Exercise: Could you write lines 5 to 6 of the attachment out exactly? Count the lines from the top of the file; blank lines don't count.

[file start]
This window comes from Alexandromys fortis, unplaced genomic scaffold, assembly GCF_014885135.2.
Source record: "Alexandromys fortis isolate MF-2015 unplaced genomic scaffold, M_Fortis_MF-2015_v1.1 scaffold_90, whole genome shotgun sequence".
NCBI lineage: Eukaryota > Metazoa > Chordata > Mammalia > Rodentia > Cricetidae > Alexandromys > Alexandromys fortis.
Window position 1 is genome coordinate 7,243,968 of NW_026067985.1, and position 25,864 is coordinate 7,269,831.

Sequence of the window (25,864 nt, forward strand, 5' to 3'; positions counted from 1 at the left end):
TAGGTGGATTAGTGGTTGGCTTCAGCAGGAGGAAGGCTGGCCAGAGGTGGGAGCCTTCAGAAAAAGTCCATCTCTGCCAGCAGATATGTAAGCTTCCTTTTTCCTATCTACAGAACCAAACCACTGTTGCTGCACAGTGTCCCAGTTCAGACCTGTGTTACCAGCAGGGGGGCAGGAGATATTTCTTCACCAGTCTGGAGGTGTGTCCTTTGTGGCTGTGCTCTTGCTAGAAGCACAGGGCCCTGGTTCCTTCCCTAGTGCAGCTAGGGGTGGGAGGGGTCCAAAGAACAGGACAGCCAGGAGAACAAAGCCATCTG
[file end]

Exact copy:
Sequence of the window (25,864 nt, forward strand, 5' to 3'; positions counted from 1 at the left end):
TAGGTGGATTAGTGGTTGGCTTCAGCAGGAGGAAGGCTGGCCAGAGGTGGGAGCCTTCAGAAAAAGTCCATCTCTGCCAGCAGATATGTAAGCTTCCTTTTTCCTATCTACAGAACCAAACCACTGTTGCTGCACAGTGTCCCAGTTCAGACCTGTGTTACCAGCAGGGGGGCAGGAGATATTTCTTCACCAGTCTGGAGGTGTGTCCTTTGTGGCTGTGCTCTTGCTAGAAGCACAGGGCCCTGGTTCCTTCCCTAGTGCAGCTAGGGGTGGGAGGGGTCCAAAGAACAGGACAGCCAGGAGAACAAAGCCATCTG